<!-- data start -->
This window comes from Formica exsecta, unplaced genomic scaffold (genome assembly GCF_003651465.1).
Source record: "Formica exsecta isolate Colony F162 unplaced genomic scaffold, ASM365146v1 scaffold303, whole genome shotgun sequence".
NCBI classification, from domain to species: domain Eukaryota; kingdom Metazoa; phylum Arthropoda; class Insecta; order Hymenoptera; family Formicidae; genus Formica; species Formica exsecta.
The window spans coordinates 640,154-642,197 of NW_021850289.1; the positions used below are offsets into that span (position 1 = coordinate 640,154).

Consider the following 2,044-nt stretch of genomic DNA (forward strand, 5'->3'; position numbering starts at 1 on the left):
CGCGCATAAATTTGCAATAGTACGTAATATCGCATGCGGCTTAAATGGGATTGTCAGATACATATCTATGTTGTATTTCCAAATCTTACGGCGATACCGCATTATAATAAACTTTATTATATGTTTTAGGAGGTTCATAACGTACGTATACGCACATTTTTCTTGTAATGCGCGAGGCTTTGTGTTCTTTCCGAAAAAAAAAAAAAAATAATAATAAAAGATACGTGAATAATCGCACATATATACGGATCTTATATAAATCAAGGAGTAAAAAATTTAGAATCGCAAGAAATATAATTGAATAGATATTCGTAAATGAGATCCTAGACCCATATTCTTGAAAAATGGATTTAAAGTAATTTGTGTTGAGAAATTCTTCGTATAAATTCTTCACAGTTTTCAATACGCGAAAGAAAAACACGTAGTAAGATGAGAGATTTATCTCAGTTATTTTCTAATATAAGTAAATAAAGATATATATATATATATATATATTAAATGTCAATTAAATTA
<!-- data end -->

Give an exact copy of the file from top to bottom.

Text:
This window comes from Formica exsecta, unplaced genomic scaffold (genome assembly GCF_003651465.1).
Source record: "Formica exsecta isolate Colony F162 unplaced genomic scaffold, ASM365146v1 scaffold303, whole genome shotgun sequence".
NCBI classification, from domain to species: domain Eukaryota; kingdom Metazoa; phylum Arthropoda; class Insecta; order Hymenoptera; family Formicidae; genus Formica; species Formica exsecta.
The window spans coordinates 640,154-642,197 of NW_021850289.1; the positions used below are offsets into that span (position 1 = coordinate 640,154).

Consider the following 2,044-nt stretch of genomic DNA (forward strand, 5'->3'; position numbering starts at 1 on the left):
CGCGCATAAATTTGCAATAGTACGTAATATCGCATGCGGCTTAAATGGGATTGTCAGATACATATCTATGTTGTATTTCCAAATCTTACGGCGATACCGCATTATAATAAACTTTATTATATGTTTTAGGAGGTTCATAACGTACGTATACGCACATTTTTCTTGTAATGCGCGAGGCTTTGTGTTCTTTCCGAAAAAAAAAAAAAAATAATAATAAAAGATACGTGAATAATCGCACATATATACGGATCTTATATAAATCAAGGAGTAAAAAATTTAGAATCGCAAGAAATATAATTGAATAGATATTCGTAAATGAGATCCTAGACCCATATTCTTGAAAAATGGATTTAAAGTAATTTGTGTTGAGAAATTCTTCGTATAAATTCTTCACAGTTTTCAATACGCGAAAGAAAAACACGTAGTAAGATGAGAGATTTATCTCAGTTATTTTCTAATATAAGTAAATAAAGATATATATATATATATATATATTAAATGTCAATTAAATTA